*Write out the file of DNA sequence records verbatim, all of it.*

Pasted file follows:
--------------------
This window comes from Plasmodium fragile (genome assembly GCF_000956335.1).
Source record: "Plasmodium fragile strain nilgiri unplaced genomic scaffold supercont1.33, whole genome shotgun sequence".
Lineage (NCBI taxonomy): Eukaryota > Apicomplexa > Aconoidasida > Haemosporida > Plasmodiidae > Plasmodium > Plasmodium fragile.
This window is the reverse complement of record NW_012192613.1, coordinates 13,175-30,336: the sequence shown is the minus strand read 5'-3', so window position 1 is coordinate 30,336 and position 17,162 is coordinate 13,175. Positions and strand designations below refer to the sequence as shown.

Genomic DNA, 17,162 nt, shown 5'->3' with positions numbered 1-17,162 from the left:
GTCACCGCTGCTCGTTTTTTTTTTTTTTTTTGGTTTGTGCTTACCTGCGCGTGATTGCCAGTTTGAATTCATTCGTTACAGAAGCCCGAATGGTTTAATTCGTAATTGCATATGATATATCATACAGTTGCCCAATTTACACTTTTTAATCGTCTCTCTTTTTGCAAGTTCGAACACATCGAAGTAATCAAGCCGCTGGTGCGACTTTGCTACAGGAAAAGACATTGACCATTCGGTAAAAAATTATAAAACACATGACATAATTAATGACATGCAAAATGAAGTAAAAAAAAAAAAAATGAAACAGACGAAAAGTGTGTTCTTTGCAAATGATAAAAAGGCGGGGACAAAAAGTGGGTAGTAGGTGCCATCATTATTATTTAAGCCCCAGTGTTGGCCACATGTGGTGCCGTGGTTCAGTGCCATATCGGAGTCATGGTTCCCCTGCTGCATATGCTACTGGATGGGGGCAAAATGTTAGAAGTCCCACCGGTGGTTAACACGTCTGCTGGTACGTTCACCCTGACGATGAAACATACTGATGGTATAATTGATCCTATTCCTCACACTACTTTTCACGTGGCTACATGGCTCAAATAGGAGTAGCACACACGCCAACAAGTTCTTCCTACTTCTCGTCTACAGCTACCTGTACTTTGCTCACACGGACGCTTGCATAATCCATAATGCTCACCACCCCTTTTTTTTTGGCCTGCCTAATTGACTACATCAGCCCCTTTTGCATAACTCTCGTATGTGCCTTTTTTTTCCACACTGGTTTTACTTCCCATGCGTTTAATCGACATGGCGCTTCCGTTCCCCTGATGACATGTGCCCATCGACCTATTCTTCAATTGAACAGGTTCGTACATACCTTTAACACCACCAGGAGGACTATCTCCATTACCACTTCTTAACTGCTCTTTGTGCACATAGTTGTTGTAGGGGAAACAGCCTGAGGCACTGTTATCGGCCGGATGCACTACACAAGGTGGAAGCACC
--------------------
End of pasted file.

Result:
This window comes from Plasmodium fragile (genome assembly GCF_000956335.1).
Source record: "Plasmodium fragile strain nilgiri unplaced genomic scaffold supercont1.33, whole genome shotgun sequence".
Lineage (NCBI taxonomy): Eukaryota > Apicomplexa > Aconoidasida > Haemosporida > Plasmodiidae > Plasmodium > Plasmodium fragile.
This window is the reverse complement of record NW_012192613.1, coordinates 13,175-30,336: the sequence shown is the minus strand read 5'-3', so window position 1 is coordinate 30,336 and position 17,162 is coordinate 13,175. Positions and strand designations below refer to the sequence as shown.

Genomic DNA, 17,162 nt, shown 5'->3' with positions numbered 1-17,162 from the left:
GTCACCGCTGCTCGTTTTTTTTTTTTTTTTTGGTTTGTGCTTACCTGCGCGTGATTGCCAGTTTGAATTCATTCGTTACAGAAGCCCGAATGGTTTAATTCGTAATTGCATATGATATATCATACAGTTGCCCAATTTACACTTTTTAATCGTCTCTCTTTTTGCAAGTTCGAACACATCGAAGTAATCAAGCCGCTGGTGCGACTTTGCTACAGGAAAAGACATTGACCATTCGGTAAAAAATTATAAAACACATGACATAATTAATGACATGCAAAATGAAGTAAAAAAAAAAAAAATGAAACAGACGAAAAGTGTGTTCTTTGCAAATGATAAAAAGGCGGGGACAAAAAGTGGGTAGTAGGTGCCATCATTATTATTTAAGCCCCAGTGTTGGCCACATGTGGTGCCGTGGTTCAGTGCCATATCGGAGTCATGGTTCCCCTGCTGCATATGCTACTGGATGGGGGCAAAATGTTAGAAGTCCCACCGGTGGTTAACACGTCTGCTGGTACGTTCACCCTGACGATGAAACATACTGATGGTATAATTGATCCTATTCCTCACACTACTTTTCACGTGGCTACATGGCTCAAATAGGAGTAGCACACACGCCAACAAGTTCTTCCTACTTCTCGTCTACAGCTACCTGTACTTTGCTCACACGGACGCTTGCATAATCCATAATGCTCACCACCCCTTTTTTTTTGGCCTGCCTAATTGACTACATCAGCCCCTTTTGCATAACTCTCGTATGTGCCTTTTTTTTCCACACTGGTTTTACTTCCCATGCGTTTAATCGACATGGCGCTTCCGTTCCCCTGATGACATGTGCCCATCGACCTATTCTTCAATTGAACAGGTTCGTACATACCTTTAACACCACCAGGAGGACTATCTCCATTACCACTTCTTAACTGCTCTTTGTGCACATAGTTGTTGTAGGGGAAACAGCCTGAGGCACTGTTATCGGCCGGATGCACTACACAAGGTGGAAGCACC